On its last trip, it held tons of commercial gold valued at about $93,000 in 1857 and passenger gold valued at up to $1.2 million, court experts estimated.
Historians say the ship’s sinking triggered a New York banking panic that was part of a larger U.S. financial crisis known as the Panic of 1857.
Holabird said: ‘Insurance claims for the loss were paid in the 1850s and the company that discovered and retrieved the treasure starting in 1988 settled with the insurers and their successors in 1998.
‘With court approval, California Gold Marketing Group subsequently acquired clear title to all of that remaining treasure as well as all the items recovered in 2014.’
This was the second and final auction of never-before-offered artifacts from the S.S. Central America.
The first auction of 270 other items in December attracted nearly $1 million in winning bids, including $114,000 for the oldest known pair of miner’s heavy-duty work pants – or jeans – that may have been made by or for the Levi Strauss Company.
The 165-year-old California God Rush-era jeans were made in the 1850s.
The jeans are the oldest know miner’s heavy-duty jeans found yet and were the highlight of the first auction, where a bidder paid $114,000
Pictured is the wax seal still embedded in the lid, which sold for $99,600 in the first auction
The lid to the oldest known Wells Fargo treasure shipment box was featured in the first auction and appeared to have withstood the watery grave under the Atlantic Ocean
The miner’s work pants feature a five-button fly and are covered in black and brown stains from the trunk it was found in when a rouge captain discovered the S.S. Central America wreck at the bottom of the Atlantic Ocean.
More than 7,500 bidders from around the world flocked to the auction house in Nevada to battle it out for jewelry, early Brooks Brothers undershirts and the lid to the oldest known Wells Fargo treasure shipment box, among other items pulled from the wreckage.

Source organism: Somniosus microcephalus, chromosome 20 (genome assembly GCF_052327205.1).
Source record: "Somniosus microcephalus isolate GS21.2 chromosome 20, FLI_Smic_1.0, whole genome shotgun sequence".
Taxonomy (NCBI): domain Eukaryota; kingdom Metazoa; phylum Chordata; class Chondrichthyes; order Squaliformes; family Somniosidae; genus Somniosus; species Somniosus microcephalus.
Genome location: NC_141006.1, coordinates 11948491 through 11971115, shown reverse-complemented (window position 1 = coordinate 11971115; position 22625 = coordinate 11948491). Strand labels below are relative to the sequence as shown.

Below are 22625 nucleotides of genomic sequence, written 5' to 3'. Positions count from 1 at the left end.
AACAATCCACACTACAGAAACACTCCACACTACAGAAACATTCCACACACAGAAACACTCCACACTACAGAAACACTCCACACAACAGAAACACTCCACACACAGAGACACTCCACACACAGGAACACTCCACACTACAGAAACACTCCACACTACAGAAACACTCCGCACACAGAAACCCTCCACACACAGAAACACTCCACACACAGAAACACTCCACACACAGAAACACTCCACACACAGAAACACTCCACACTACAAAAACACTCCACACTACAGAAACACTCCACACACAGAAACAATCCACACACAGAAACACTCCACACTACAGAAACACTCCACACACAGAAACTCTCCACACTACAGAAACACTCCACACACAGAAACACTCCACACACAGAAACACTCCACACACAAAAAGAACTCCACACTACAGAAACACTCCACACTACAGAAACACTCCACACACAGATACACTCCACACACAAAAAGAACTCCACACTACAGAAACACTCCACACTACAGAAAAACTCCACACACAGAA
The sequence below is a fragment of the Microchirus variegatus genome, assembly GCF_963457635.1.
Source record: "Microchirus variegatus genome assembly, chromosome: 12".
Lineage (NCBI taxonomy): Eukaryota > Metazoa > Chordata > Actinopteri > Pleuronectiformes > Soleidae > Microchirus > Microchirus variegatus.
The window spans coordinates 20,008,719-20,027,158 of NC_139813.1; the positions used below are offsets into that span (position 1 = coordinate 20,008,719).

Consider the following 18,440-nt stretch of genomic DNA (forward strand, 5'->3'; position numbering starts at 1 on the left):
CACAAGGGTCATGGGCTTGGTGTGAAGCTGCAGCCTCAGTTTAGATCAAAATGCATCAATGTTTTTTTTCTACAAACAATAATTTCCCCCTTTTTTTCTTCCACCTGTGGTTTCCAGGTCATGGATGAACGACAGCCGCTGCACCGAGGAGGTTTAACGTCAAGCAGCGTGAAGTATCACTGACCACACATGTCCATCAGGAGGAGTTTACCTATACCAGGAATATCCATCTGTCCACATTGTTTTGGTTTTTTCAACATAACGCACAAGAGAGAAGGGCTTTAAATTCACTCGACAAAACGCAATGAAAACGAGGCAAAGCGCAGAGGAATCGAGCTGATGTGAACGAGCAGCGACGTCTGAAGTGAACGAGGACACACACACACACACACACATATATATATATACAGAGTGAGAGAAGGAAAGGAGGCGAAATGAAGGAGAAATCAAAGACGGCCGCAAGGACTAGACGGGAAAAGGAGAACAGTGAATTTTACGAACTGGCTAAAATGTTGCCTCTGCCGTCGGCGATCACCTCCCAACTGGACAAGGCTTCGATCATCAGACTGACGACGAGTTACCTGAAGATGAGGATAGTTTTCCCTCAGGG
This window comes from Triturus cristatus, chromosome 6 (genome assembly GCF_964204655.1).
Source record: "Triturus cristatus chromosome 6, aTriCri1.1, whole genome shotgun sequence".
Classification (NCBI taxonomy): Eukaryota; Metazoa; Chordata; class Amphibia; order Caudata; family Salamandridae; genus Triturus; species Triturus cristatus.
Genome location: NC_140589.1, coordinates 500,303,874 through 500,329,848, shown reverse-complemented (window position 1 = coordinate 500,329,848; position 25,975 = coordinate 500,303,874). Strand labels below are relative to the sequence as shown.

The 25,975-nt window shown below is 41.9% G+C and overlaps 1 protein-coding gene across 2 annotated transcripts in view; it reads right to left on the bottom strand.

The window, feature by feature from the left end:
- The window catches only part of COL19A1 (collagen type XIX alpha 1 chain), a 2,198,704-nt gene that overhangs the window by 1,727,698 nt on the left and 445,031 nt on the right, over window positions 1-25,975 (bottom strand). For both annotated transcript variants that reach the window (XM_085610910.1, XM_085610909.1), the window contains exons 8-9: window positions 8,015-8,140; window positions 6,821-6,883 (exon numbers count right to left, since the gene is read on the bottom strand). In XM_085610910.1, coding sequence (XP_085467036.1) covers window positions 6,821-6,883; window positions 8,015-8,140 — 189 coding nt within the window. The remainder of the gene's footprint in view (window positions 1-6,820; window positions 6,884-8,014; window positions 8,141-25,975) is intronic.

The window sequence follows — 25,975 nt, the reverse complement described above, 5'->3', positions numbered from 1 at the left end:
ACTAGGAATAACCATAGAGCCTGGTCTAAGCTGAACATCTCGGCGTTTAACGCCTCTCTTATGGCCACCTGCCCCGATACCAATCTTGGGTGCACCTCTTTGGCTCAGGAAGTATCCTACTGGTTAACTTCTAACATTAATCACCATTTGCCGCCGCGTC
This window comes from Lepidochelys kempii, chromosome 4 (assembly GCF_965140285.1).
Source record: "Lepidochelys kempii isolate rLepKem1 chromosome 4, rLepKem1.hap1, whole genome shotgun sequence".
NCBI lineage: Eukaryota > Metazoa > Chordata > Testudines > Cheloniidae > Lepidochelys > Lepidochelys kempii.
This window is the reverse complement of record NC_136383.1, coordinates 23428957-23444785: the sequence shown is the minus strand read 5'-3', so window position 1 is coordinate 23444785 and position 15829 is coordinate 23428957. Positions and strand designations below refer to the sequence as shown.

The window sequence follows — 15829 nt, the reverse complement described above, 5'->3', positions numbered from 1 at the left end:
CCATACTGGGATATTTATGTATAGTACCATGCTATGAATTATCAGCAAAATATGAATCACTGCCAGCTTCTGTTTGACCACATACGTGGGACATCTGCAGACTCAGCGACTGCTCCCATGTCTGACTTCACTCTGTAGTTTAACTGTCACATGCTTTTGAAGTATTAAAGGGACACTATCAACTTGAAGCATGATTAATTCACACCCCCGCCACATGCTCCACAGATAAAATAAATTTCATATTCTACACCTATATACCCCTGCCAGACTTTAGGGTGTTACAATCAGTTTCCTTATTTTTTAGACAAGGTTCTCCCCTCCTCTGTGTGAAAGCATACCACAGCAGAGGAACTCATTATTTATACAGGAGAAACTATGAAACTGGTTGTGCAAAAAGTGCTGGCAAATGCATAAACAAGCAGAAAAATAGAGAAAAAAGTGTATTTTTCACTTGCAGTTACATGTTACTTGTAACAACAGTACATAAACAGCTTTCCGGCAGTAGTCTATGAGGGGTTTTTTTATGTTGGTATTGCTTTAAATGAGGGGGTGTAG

Dwight Manley, managing partner of the California Gold Marketing Group, consignor of the recovered artifacts, said in a statement: ‘Those miner’s jeans are like the first flag on the moon, a historic moment in history.
‘We can precisely date them because we know the Central America sank during a hurricane in the Atlantic Ocean on September 12, 1857. There are no earlier five-button fly jeans in existence.’
There is disagreement about whether the pricey pants have any ties to the father of modern-day blue jeans, Levi Strauss, as they predate by 16 years the first pair officially manufactured by his San Francisco-based Levi Strauss & Co. in 1873.
Some experts point to historical evidence that suggests links to Strauss, a wealthy dry goods wholesaler at the time, and the pants could be a very early version of what would become the iconic jeans.
But the company’s historian and archive director, Tracey Panek, says any claims about their origin are ‘speculation.’
‘The pants are not Levi’s nor do I believe they are miner’s work plans,’ she wrote in an email to The Associated Press.